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As with many old estates we have unearthed a few old tales that we believe to be true and are certainly fun to relate.


Spreacombe early history - 1250 Secular Chantry

Spreacombe, meaning "brushwood valley" is mentioned in the doomsday books. 

We have very little information about the early days, save from the fact that a chapel, dedicated to Saint John the Baptist was built in the grounds of the Manor.  This would have been a Catholic chapel and provided living quarters for the priest (2 small rooms) as well as the formal area for the congregation. 

The sign, photographed, is positioned alongside the chapel ruins, just a short walk from our cottages. 

The sign to Spreacombe Chapel, a short walk from Spreacombe Gardens


We visited the records office in Cornwall and were very excited to find a (very) tenuous link to royalty. 

A 19th-century note states that 'The manors of Sprecombe and Gratton were afterwards (10th July 1525) settled on Sir Thomas Arundell, 2nd son of Sir John Arundell, upon his marriage with Margaret Howard, daughter of Sir Edmund Howard, sister of Queen Katherine Howard. Vide no. 145; Inq.p.m. [Inquisitions post mortem] Sir John Arundell'.

Another ancient deed of the "feoffment in trust for jointure, Elizabeth Arundell" rather romanticallly states the following 

     Lease for term of lessor's wife's life (feoffment in trust, for jointure)

     Rent: a red rose at Nativity of St John Baptist, for all services and demands.


We believe that the current Manor House was built in the early 1800's,  with it's predecessor being nearer to the Chapel.  The “New” owners, the family of which built the current house, were reputed to have won the Estate on a card game.

Easy come, easy go;   Over the next generations the hedges were apparently all ripped out of the valley to enable horse racing from one end to the other but unfortunately one bet too many allegedly forced a swift transfer of property to a luckier recipient.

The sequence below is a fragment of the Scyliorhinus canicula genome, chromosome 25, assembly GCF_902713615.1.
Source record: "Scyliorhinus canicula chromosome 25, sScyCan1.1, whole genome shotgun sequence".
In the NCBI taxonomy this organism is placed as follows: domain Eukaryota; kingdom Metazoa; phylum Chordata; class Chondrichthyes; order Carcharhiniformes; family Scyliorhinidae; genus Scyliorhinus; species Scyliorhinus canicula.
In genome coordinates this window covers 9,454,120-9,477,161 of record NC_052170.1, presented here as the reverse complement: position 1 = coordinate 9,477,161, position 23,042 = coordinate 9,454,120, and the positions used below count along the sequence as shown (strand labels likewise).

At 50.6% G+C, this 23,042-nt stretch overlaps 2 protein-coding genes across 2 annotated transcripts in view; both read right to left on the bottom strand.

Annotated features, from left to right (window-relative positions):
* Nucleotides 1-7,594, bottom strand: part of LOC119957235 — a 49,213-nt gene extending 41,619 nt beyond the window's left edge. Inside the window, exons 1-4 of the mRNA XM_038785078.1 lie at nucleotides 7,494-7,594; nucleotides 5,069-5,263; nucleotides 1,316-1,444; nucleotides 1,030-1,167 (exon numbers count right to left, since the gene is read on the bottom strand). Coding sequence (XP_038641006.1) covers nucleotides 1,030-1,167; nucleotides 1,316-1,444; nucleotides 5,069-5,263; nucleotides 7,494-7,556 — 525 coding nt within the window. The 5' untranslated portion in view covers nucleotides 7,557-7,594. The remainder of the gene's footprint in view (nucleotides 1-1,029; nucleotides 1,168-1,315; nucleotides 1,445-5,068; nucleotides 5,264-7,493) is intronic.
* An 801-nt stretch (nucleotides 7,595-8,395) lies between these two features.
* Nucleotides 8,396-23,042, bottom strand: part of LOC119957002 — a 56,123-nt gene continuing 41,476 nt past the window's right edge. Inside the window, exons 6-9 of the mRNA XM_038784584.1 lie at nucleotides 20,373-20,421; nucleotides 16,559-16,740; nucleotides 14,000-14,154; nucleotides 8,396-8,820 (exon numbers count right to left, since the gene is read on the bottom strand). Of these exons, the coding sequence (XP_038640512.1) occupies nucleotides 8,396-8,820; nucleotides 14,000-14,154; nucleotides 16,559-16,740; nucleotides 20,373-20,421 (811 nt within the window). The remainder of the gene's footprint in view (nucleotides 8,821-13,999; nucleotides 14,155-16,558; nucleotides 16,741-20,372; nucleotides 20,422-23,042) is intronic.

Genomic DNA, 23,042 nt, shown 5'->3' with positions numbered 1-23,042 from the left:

The photo on the right shows the valley right through to Middle and then Higher Spreacombe. Once these farms woud have belonged to The Estate. 

Spreacombe Manor


In the 1900's the Estate was owned by Lady Cecil and Arthur Leigh Barker.  Lady Cecil, for some time, would take tea with Lady Chichester of Arlington Court. 

On the death of Lady Cecil, Arthur Barker scattered her ashes in Spreacombe Chapel and donated Chapel Wood to the RSPB in her name. There is a memorial plaque to them in the chapel. 

World War Two and Spreacombe

Hidden in our woods we have some Amercian made World War Two training trenches. They are largely undisturbed, save from leaves dropping into the trenches and moss growing on the mounds. 

The American soldiers were staying nearby at Saunton. They took the local quarry over, at that time owned by James Dennis, to aquire stone to build the army road outside Braunton. To facilitate transportation of their lorries along the narrow road to Spreacomnbe they pushed several passing places into the nearby field one night. Apparantly the farmer was somewhat asurprised the next morning when he saw his diminished field. 

Spreacombe Manor at the time was owned by Lady Cecil, herself of German descent but she was said to be not at all amused when a roving plane gunned Knowle and her house, Spreacombe Manor, one night. 

The population of the area changed. The register of Knowle Chapel shows that at one time there were 80 refugees .

There is a local story about an American Deserter that found refuge in Spreacombe Mines. The story goes that he also found love in the the form of a local girl who befriended him. 

My father-in-law also remembers having 2 German POW soldiers to Christams lunch at his house towards the end of the war. 

The holiday cottages were built by Norman Dennis on the site of the old vegetable garden to the Manor - hence the name, Spreacombe Gardens.  

Visitors to Spreacombe frequently comment on how peaceful it is here and how time seems to stand still.

Spreacombe Gardens site, near Woolacombe
entrance to Spreacome Estate in the snow

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